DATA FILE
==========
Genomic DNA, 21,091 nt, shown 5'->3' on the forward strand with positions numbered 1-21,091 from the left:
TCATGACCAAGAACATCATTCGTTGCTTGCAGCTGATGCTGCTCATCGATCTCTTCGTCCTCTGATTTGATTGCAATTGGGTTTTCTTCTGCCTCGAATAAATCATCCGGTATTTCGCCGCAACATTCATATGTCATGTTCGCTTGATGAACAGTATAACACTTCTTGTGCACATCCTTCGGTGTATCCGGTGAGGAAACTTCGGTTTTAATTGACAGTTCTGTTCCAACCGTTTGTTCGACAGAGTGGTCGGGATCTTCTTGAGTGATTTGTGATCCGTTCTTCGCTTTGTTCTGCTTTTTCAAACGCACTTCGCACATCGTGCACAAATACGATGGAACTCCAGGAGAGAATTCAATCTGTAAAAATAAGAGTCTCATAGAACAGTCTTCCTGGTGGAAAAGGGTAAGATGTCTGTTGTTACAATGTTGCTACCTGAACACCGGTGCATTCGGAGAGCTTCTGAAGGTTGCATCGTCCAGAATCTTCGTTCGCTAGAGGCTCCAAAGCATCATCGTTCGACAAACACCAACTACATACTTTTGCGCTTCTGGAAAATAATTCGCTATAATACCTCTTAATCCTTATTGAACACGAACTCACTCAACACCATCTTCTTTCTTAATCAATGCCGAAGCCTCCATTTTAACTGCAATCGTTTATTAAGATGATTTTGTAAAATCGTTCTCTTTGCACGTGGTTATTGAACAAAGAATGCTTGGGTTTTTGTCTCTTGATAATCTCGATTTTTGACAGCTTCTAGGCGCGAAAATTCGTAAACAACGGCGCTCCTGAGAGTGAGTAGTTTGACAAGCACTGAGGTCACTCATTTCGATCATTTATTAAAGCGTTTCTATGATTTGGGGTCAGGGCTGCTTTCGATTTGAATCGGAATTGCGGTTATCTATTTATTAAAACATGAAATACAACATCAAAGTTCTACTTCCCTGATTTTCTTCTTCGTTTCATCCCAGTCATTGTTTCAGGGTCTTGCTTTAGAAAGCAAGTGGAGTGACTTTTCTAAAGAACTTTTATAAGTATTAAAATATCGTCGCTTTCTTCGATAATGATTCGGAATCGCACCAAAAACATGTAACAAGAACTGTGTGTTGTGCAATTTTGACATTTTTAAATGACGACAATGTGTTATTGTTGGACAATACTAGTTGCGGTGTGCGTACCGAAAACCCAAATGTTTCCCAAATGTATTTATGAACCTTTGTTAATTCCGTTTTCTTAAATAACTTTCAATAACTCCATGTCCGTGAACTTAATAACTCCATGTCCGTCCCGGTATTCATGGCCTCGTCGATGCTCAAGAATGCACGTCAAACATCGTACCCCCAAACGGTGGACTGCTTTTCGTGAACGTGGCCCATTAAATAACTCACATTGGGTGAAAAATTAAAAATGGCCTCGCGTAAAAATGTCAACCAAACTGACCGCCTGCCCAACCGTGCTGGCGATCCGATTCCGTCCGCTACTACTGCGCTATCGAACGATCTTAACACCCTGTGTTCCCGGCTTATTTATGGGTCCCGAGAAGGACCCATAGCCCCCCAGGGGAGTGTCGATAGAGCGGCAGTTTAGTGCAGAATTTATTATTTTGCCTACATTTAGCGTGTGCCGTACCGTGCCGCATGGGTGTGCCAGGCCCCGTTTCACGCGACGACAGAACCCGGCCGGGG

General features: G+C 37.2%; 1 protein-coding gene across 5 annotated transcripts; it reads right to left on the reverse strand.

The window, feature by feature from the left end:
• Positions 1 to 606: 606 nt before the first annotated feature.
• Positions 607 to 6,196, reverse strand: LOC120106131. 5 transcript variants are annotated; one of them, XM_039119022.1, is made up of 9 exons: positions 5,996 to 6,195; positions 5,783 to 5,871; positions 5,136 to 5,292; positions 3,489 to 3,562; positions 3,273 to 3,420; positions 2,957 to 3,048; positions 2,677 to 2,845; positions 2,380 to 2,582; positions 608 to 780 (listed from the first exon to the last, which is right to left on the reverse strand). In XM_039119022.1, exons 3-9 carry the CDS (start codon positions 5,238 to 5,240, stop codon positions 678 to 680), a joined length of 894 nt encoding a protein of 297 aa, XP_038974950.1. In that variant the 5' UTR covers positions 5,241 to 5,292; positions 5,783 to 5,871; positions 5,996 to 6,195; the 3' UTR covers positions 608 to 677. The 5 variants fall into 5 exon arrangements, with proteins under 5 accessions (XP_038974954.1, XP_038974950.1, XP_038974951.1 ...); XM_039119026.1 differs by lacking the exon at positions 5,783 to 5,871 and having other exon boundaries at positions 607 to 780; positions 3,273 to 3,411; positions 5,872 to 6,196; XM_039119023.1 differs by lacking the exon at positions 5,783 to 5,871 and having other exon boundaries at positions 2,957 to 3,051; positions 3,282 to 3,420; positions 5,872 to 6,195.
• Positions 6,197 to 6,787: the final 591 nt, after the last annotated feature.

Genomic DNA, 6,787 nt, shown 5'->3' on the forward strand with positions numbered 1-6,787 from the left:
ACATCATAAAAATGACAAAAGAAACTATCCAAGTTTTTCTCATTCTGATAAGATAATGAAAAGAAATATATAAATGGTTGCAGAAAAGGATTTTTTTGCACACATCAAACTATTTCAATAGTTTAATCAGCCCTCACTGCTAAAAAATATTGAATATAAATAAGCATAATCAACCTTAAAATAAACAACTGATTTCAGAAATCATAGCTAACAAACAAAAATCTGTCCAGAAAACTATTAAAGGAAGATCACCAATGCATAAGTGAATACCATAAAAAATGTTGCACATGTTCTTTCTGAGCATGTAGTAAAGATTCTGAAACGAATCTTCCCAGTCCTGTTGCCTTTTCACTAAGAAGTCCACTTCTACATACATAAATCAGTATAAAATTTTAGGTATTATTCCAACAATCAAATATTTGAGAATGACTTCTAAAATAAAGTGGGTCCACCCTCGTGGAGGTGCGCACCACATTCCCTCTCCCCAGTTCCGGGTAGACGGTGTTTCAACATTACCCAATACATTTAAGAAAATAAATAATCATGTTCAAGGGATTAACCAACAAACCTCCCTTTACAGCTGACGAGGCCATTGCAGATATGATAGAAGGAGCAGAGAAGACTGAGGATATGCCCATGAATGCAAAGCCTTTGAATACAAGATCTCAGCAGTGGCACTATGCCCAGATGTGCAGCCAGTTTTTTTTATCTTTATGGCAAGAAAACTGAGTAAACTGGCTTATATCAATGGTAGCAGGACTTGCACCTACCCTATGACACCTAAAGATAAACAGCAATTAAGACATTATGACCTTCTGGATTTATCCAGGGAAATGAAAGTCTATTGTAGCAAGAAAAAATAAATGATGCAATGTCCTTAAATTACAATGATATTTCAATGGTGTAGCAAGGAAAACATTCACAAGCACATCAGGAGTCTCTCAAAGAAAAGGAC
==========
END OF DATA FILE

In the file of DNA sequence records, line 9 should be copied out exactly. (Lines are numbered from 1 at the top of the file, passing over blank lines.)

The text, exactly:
ACATCATAAAAATGACAAAAGAAACTATCCAAGTTTTTCTCATTCTGATAAGATAATGAAAAGAAATATATAAATGGTTGCAGAAAAGGATTTTTTTGCACACATCAAACTATTTCAATAGTTTAATCAGCCCTCACTGCTAAAAAATATTGAATATAAATAAGCATAATCAACCTTAAAATAAACAACTGATTTCAGAAATCATAGCTAACAAACAAAAATCTGTCCAGAAAACTATTAAAGGAAGATCACCAATGCATAAGTGAATACCATAAAAAATGTTGCACATGTTCTTTCTGAGCATGTAGTAAAGATTCTGAAACGAATCTTCCCAGTCCTGTTGCCTTTTCACTAAGAAGTCCACTTCTACATACATAAATCAGTATAAAATTTTAGGTATTATTCCAACAATCAAATATTTGAGAATGACTTCTAAAATAAAGTGGGTCCACCCTCGTGGAGGTGCGCACCACATTCCCTCTCCCCAGTTCCGGGTAGACGGTGTTTCAACATTACCCAATACATTTAAGAAAATAAATAATCATGTTCAAGGGATTAACCAACAAACCTCCCTTTACAGCTGACGAGGCCATTGCAGATATGATAGAAGGAGCAGAGAAGACTGAGGATATGCCCATGAATGCAAAGCCTTTGAATACAAGATCTCAGCAGTGGCACTATGCCCAGATGTGCAGCCAGTTTTTTTTATCTTTATGGCAAGAAAACTGAGTAAACTGGCTTATATCAATGGTAGCAGGACTTGCACCTACCCTATGACACCTAAAGATAAACAGCAATTAAGACATTATGACCTTCTGGATTTATCCAGGGAAATGAAAGTCTATTGTAGCAAGAAAAAATAAATGATGCAATGTCCTTAAATTACAATGATATTTCAATGGTGTAGCAAGGAAAACATTCACAAGCACATCAGGAGTCTCTCAAAGAAAAGGAC